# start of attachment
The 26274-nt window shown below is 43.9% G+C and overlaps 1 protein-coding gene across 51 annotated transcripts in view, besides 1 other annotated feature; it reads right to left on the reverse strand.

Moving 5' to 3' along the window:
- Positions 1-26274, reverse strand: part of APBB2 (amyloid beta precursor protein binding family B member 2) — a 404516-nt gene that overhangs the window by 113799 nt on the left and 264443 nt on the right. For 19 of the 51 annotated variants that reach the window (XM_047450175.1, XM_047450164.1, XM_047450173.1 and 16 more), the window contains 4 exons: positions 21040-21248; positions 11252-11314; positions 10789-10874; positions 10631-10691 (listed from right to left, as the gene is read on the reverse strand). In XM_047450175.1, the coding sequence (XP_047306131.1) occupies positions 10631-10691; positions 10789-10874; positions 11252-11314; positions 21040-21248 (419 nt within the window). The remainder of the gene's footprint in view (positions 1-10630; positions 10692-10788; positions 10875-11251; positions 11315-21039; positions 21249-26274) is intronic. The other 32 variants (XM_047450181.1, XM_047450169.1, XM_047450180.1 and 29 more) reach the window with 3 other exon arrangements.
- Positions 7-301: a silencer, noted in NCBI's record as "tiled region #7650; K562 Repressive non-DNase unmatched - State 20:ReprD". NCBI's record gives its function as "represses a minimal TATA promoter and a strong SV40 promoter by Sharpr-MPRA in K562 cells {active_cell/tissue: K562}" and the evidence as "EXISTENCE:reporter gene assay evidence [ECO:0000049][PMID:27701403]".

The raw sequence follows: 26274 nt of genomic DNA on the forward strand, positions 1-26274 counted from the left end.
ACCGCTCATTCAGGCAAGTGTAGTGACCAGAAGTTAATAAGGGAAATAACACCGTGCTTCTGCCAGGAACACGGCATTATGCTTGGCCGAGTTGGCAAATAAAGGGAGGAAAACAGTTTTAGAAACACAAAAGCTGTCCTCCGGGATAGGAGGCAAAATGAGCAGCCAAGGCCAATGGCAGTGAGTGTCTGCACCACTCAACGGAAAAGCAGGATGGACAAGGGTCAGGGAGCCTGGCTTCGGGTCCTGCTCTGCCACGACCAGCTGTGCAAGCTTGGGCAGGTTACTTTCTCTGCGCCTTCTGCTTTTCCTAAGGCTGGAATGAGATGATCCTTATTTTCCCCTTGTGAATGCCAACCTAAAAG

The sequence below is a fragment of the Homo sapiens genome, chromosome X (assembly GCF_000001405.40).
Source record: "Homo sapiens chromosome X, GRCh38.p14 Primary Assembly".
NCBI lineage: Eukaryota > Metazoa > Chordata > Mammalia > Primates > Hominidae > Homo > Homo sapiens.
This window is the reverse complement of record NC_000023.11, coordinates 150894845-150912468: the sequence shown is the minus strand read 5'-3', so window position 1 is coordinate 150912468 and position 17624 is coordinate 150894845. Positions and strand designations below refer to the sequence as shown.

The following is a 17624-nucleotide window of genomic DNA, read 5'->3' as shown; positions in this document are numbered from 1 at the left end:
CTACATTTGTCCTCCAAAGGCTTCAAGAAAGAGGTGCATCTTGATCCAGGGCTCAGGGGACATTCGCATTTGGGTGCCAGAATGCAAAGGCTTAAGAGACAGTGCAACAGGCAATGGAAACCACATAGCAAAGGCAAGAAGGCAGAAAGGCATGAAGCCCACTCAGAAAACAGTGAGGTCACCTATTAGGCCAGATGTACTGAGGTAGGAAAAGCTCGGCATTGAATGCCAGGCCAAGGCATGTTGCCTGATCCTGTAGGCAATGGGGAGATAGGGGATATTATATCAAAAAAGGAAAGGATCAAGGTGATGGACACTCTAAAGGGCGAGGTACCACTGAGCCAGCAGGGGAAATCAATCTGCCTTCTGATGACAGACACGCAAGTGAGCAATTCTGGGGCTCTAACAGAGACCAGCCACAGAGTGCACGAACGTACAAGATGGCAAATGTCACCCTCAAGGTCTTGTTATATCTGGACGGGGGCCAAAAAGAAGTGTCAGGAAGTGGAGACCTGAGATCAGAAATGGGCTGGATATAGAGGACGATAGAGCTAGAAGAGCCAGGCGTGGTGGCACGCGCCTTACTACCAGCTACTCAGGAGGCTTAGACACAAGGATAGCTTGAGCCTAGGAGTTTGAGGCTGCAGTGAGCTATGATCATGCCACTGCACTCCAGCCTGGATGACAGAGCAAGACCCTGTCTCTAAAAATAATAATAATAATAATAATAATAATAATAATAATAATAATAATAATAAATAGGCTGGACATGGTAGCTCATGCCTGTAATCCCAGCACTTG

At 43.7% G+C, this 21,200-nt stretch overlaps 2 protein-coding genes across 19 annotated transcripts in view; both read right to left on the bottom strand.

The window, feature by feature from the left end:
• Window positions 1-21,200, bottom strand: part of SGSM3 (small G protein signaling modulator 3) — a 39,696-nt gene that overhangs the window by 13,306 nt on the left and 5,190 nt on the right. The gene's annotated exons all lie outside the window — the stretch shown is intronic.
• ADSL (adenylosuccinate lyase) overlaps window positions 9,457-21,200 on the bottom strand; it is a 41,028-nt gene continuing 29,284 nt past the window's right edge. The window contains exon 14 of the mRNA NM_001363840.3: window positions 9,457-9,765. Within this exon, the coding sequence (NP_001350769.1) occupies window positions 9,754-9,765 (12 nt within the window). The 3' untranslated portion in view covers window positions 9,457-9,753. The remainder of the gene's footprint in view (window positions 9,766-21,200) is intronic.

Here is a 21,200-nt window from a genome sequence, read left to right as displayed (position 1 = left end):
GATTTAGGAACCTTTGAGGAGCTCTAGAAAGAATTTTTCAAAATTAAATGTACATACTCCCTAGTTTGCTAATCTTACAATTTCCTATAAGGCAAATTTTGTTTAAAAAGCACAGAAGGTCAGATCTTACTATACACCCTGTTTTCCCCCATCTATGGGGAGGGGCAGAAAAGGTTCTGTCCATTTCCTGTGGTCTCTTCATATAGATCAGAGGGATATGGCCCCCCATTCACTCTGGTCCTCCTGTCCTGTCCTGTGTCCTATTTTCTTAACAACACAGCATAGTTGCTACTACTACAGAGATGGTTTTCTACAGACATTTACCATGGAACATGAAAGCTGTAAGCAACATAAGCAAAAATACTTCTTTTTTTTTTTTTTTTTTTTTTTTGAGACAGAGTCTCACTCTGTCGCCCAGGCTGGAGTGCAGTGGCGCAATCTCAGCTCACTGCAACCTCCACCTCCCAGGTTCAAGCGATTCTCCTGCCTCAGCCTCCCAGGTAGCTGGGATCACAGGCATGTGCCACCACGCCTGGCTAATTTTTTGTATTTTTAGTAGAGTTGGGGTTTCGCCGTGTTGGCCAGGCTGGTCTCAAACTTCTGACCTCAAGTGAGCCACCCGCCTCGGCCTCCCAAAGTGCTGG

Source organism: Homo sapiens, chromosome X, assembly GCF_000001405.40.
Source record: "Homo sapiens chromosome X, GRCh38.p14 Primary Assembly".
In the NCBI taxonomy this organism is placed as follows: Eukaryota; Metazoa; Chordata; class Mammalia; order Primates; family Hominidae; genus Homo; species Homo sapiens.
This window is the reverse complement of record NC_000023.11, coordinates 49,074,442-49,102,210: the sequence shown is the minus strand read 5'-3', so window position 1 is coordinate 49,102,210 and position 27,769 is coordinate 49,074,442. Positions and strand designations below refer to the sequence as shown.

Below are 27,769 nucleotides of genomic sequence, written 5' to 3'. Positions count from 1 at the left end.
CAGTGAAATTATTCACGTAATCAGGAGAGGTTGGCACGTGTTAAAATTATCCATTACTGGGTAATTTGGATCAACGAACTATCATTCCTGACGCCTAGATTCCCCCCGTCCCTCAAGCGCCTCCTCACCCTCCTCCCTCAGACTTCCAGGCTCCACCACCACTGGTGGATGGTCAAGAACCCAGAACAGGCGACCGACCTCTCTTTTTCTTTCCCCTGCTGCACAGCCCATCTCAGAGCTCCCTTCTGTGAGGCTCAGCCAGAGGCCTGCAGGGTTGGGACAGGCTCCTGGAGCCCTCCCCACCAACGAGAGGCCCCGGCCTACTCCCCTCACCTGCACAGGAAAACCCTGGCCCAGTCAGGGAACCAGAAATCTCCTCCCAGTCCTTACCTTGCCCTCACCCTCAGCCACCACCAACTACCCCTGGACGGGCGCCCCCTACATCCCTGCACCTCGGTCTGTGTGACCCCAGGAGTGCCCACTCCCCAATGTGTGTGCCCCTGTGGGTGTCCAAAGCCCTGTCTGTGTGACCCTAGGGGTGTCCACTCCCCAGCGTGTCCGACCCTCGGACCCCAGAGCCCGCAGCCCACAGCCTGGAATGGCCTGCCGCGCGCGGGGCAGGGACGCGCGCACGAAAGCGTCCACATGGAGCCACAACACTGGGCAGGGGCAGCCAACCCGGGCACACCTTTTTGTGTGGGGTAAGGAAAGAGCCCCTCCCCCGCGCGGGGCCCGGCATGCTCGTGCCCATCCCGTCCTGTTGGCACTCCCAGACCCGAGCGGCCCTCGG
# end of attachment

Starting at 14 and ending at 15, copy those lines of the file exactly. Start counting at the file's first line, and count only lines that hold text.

The window, feature by feature from the left end:
• Window positions 1-21,200, bottom strand: part of SGSM3 (small G protein signaling modulator 3) — a 39,696-nt gene that overhangs the window by 13,306 nt on the left and 5,190 nt on the right. The gene's annotated exons all lie outside the window — the stretch shown is intronic.